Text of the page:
Characteristic to most installations of ATC, the start point was a 3-minute walk away from the event village. There were no surprises in store for us this year, as we crossed AYE via an overhead bridge and ran straight into the West Coast residential area. Running was all good, but lazy bums like me did not respond well psychologically when we reached the junction of West Coast Road, West Coast Highway and Jalan Buroh, where we were made to climb and descend two pedestrian bridges just to get to the other side of the road. With all the angst you would expect me to have, I was literally cursing and swearing while unknowingly draining my mental energy bank. One thing in adventure races that all of us will somehow learn the hard way is to just accept what is presented ahead of us.

N09How the start point for this race looked like.

It wasn’t before long when we were directed into a jungle where (army terms incoming) bashing and crossing of a water obstacle awaited us. At first, we were indifferent to the bashing which was in slightly muddy ground. But we were all stunned like vegetable when ahead of us was a river canal with a rope across and on the other side, the team in front. However, no questions were asked as the guys showed their skill in river crossing, well thought by the SAF. We were soon greeted by our first station on the other side of the water – a simple station where team members had to find letters on the floor and unscramble them to form a word that’s really easy to guess – outdoor.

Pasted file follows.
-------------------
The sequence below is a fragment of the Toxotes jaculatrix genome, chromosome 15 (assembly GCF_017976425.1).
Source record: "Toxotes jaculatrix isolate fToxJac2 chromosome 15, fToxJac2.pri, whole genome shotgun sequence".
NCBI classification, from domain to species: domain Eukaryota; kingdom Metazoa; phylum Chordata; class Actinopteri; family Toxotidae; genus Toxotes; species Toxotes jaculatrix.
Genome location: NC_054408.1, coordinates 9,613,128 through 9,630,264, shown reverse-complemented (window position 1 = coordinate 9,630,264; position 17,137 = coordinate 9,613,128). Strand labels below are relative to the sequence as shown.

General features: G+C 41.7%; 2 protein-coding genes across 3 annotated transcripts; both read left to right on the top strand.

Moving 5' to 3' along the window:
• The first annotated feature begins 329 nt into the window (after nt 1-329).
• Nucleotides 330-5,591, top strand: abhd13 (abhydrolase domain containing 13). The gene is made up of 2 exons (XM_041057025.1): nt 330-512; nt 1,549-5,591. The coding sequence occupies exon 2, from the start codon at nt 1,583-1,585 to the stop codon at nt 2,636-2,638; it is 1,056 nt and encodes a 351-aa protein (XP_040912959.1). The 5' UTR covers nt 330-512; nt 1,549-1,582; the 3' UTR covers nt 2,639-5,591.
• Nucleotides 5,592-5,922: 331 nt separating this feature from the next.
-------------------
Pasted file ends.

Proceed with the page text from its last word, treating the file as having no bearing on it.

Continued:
N11River crossing! No joke! (not us in the photo though)

We completed the game relatively quickly and easily and moved on to run half the perimeter of Pandan Reservoir, with some of us already feeling fatigue hit us strategizing to conserve energy. Nonetheless, we still pulled ourselves to reach the kayaking station at a corner of the reservoir and quickly washed our shoes and got into our boats, along with a crossword puzzle (which was, to be brutally honest, super easy to guess, but we had to do the kayaking anyway). The teams of four broke up into two kayaks each and paddled two different routes along the water to get two sets of clues and solve two different puzzles. It wasn’t intellectually challenging to the least bit, and this is just one of the organizer’s tricks to not use our fresh brains yet (they will fry your brain when you are 85% into the entire distance of the race).